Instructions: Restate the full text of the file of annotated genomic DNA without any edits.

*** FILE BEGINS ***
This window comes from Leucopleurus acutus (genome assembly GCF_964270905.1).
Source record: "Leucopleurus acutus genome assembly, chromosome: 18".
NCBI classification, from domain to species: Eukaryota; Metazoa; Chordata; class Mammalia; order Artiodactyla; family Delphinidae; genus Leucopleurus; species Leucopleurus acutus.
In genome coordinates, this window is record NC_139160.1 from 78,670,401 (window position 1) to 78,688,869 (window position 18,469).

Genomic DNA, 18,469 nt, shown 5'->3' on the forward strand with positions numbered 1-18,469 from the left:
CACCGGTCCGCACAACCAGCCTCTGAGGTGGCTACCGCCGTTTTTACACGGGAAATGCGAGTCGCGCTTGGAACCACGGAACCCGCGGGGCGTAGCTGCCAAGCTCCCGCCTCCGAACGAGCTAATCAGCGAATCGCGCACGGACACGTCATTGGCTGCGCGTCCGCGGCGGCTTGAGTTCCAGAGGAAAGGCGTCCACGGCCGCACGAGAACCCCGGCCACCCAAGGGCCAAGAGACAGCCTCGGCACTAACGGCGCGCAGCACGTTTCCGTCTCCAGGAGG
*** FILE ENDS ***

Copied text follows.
This window comes from Leucopleurus acutus (genome assembly GCF_964270905.1).
Source record: "Leucopleurus acutus genome assembly, chromosome: 18".
NCBI classification, from domain to species: Eukaryota; Metazoa; Chordata; class Mammalia; order Artiodactyla; family Delphinidae; genus Leucopleurus; species Leucopleurus acutus.
In genome coordinates, this window is record NC_139160.1 from 78,670,401 (window position 1) to 78,688,869 (window position 18,469).

Genomic DNA, 18,469 nt, shown 5'->3' on the forward strand with positions numbered 1-18,469 from the left:
CACCGGTCCGCACAACCAGCCTCTGAGGTGGCTACCGCCGTTTTTACACGGGAAATGCGAGTCGCGCTTGGAACCACGGAACCCGCGGGGCGTAGCTGCCAAGCTCCCGCCTCCGAACGAGCTAATCAGCGAATCGCGCACGGACACGTCATTGGCTGCGCGTCCGCGGCGGCTTGAGTTCCAGAGGAAAGGCGTCCACGGCCGCACGAGAACCCCGGCCACCCAAGGGCCAAGAGACAGCCTCGGCACTAACGGCGCGCAGCACGTTTCCGTCTCCAGGAGG